Prison or exile? The stark choice facing African migrants in Israel

Prison or exile? The stark choice facing African migrants in Israel

African migrants demonstrate in Jerusalem on 26 January 2017. Faced with the threat of a policy of “deportation” to third countries where their rights are not guaranteed, these Sudanese and Eritreans are awaiting the judgement of the Israeli Supreme Court.

(Chloé Demoulin)
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“The [Israeli] government is doing everything to make our lives difficult and force us to leave,” said Hayos Tekle, a 33-year-old Eritrean who arrived in Israel six years ago. Like him, tens of thousands of undocumented African migrants, mostly Eritrean and Sudanese, have entered Israel since the late 1990s.

According to the Israeli NGO the Hotline for Refugees and Migrants (HRM), today there are some 40,000 of them in the country.

These people have fled poverty or violence in their own country. They have risked their lives by crossing the Sinai desert on foot, a route along which thousands of other migrants have been abducted by criminal groups in recent years. This vast trafficking of human beings has been condemned repeatedly, notably in 2014 by the European Parliament.

Although a signatory of the Geneva Convention on the status of refugees, the Jewish state has refused to accept any nationality, including the Syrians fleeing the civil war raging in their country. In fact, it has done little since the seventies, when it made a lukewarm gesture by allowing in 360 Vietnamese boat people.

As for African migrants, Dror Sadot, a HRM spokesperson, says: “Since 2013, only seven Eritreans and one Sudanese from Darfur have been granted refugee status.”

Overwhelmed by the influx, the Israeli authorities first left most of these migrants to go free, with a temporary residence permit that did not allow them to work. Thousands of them have nevertheless found precarious jobs in catering, hotels or maintenance. For several years, Tekle worked for a company that plans weddings, in Petah Tikva, a suburb of Tel Aviv.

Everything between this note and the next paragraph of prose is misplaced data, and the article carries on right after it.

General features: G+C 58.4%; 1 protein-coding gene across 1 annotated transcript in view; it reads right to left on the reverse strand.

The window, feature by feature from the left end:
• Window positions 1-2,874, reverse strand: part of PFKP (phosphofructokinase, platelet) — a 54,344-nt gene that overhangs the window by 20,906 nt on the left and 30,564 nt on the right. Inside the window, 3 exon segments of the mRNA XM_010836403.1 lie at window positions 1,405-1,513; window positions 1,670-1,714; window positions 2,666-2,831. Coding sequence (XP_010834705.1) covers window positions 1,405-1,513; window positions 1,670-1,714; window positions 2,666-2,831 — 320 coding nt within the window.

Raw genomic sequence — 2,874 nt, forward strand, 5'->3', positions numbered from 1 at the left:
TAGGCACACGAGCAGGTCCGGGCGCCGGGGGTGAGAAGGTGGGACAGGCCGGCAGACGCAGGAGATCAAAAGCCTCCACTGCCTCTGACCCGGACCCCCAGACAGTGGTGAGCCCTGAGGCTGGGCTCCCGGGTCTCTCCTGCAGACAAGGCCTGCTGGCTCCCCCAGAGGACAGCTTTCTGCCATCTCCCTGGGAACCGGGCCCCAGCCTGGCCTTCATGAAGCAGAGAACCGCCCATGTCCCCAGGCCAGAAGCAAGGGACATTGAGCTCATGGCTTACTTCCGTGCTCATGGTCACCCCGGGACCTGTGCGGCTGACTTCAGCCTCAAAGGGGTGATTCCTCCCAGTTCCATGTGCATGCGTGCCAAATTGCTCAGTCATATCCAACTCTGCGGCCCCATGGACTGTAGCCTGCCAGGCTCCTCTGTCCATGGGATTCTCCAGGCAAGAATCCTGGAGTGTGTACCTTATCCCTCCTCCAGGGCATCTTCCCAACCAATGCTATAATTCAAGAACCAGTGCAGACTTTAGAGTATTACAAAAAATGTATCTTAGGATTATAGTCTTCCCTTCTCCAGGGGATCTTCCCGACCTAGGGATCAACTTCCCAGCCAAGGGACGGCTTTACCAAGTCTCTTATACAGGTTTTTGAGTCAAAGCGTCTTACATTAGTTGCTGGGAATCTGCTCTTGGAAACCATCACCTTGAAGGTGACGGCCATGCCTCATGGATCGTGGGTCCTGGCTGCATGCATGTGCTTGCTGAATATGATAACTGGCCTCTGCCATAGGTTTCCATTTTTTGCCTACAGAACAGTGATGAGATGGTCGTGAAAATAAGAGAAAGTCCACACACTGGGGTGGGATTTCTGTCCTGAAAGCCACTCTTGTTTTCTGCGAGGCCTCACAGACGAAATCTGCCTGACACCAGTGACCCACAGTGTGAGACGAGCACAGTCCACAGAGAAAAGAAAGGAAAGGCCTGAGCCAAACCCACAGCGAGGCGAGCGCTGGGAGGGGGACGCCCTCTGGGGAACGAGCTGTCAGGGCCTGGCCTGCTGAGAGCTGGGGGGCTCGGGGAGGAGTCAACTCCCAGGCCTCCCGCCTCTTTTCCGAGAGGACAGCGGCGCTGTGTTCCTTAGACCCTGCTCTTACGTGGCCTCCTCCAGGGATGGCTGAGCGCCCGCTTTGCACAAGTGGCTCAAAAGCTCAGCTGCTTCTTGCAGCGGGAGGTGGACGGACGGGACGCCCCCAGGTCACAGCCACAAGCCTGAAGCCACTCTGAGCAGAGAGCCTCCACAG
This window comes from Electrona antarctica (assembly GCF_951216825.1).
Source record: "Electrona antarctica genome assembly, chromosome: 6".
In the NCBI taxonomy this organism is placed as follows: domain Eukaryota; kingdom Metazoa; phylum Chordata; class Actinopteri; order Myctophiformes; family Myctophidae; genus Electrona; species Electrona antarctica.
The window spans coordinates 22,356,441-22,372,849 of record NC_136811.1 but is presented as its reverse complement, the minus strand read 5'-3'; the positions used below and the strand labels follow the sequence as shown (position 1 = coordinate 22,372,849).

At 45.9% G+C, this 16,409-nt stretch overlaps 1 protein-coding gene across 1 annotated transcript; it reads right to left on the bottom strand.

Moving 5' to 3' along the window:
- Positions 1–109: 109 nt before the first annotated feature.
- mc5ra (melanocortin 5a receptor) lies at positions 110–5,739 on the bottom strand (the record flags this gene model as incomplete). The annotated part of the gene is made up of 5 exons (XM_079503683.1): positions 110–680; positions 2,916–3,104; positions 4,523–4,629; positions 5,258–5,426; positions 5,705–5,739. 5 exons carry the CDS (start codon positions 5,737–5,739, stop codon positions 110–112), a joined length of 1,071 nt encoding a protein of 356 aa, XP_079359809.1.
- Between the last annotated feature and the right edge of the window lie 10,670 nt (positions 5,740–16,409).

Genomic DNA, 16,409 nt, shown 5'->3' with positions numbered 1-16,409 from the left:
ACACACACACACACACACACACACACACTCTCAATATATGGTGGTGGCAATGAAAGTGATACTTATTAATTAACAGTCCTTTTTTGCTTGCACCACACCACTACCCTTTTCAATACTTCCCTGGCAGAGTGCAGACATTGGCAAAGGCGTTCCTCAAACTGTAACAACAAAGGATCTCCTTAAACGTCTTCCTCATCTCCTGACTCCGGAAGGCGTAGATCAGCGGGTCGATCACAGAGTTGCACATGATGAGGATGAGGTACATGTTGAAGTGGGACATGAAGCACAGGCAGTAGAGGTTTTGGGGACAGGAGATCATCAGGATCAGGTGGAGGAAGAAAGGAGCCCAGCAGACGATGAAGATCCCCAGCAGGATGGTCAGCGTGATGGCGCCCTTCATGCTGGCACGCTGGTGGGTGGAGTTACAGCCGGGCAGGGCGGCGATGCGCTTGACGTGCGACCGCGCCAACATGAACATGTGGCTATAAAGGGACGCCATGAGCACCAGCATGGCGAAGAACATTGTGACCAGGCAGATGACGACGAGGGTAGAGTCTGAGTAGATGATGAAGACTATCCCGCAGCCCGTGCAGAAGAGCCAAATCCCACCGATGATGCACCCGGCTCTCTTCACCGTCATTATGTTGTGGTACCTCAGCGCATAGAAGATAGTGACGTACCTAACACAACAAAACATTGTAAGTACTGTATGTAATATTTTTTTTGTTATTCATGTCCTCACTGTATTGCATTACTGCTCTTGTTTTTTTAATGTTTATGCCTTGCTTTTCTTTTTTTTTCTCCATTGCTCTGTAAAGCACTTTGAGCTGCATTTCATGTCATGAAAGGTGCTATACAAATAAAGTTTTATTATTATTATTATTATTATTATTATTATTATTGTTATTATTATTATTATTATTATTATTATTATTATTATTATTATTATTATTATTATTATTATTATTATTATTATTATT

But in 2012, the Israeli government changed its policy. A wall was first erected along the border with Egypt, drastically reducing the number of new arrivals.

An administrative detention centre, Holot Camp, was also built in southern Israel, in the Negev Desert. Since 2013, more than 4,500 migrants have been sent there, after refusing to return to their country of origin.

A Holot resident since November 2016, Tekle describes a “hellish” structure, where “it’s too hot in summer and too cold in winter”.

“There are several of us to a room, the food is not good and we have nothing to do,” he laments.

Free during the day, but far from everything, the Holot ‘inmates’ rarely have permission or simply do not have the means to go to Beer-Sheva, the nearest town, still less to Tel Aviv, a two-hour drive away.

“I do not understand how Israel can treat these migrants as criminals,” says Israeli activist Elliot Vaisrub Glassenberg, a regular Holot visitor. “For me, the State of Israel, as a Jewish state, has a moral obligation to them. Do not oppress foreigners, because we have been foreigners in other countries: it is one of the fundamental values of the Torah,” he insists.

Preserving the Jewish identity of the State of Israel